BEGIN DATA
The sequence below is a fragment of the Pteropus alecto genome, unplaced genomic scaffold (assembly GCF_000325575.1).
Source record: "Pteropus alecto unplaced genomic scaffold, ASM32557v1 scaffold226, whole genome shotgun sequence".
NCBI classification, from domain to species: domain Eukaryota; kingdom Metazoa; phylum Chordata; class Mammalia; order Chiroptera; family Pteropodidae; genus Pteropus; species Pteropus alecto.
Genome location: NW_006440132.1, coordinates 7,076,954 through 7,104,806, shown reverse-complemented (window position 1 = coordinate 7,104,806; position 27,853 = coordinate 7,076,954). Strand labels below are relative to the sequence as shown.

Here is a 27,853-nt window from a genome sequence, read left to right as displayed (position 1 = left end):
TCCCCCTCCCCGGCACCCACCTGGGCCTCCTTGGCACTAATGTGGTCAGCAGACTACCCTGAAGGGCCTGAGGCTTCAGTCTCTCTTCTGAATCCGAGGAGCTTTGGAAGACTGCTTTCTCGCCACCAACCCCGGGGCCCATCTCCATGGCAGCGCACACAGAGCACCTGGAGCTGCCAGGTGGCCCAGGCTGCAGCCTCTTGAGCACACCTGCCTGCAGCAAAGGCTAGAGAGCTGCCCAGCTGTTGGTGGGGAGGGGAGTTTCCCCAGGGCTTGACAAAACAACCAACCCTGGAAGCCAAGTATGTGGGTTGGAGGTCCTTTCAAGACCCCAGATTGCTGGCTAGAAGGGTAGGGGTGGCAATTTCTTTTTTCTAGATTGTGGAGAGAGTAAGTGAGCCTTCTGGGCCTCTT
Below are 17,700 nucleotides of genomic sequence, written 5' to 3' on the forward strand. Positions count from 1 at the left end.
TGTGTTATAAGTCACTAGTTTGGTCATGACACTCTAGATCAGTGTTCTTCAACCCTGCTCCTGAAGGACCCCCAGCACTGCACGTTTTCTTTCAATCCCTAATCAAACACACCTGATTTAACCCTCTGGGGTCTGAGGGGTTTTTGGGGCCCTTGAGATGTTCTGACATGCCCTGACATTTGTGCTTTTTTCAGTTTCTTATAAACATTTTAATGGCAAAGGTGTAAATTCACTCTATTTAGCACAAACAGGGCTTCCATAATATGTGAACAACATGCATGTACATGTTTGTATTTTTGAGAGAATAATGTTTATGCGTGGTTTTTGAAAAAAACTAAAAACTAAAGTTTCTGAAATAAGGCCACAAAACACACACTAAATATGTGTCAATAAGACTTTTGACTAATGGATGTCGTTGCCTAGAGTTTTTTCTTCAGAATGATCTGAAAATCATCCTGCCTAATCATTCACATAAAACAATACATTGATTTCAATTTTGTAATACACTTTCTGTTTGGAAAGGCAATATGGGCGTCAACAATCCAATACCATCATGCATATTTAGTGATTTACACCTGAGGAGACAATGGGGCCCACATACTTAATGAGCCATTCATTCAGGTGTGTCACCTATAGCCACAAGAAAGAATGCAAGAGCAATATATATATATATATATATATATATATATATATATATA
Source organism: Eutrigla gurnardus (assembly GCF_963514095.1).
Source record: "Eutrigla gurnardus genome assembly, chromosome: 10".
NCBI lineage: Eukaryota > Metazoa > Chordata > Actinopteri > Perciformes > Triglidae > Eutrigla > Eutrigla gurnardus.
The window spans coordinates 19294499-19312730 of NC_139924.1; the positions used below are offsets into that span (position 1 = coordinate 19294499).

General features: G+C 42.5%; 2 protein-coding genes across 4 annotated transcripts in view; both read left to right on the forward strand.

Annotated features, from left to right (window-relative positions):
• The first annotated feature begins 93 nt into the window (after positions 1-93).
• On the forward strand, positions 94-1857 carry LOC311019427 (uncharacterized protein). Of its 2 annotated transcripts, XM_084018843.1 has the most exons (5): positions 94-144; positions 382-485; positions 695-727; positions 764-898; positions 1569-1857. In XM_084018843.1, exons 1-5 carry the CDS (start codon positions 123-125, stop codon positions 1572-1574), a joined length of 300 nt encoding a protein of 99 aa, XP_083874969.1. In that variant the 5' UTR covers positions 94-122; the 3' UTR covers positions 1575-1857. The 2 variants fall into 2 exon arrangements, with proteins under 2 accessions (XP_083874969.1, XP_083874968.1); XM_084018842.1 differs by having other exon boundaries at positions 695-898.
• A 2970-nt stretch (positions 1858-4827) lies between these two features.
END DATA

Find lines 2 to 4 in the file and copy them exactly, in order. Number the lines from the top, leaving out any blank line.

Source record: "Pteropus alecto unplaced genomic scaffold, ASM32557v1 scaffold226, whole genome shotgun sequence".
NCBI classification, from domain to species: domain Eukaryota; kingdom Metazoa; phylum Chordata; class Mammalia; order Chiroptera; family Pteropodidae; genus Pteropus; species Pteropus alecto.
Genome location: NW_006440132.1, coordinates 7,076,954 through 7,104,806, shown reverse-complemented (window position 1 = coordinate 7,104,806; position 27,853 = coordinate 7,076,954). Strand labels below are relative to the sequence as shown.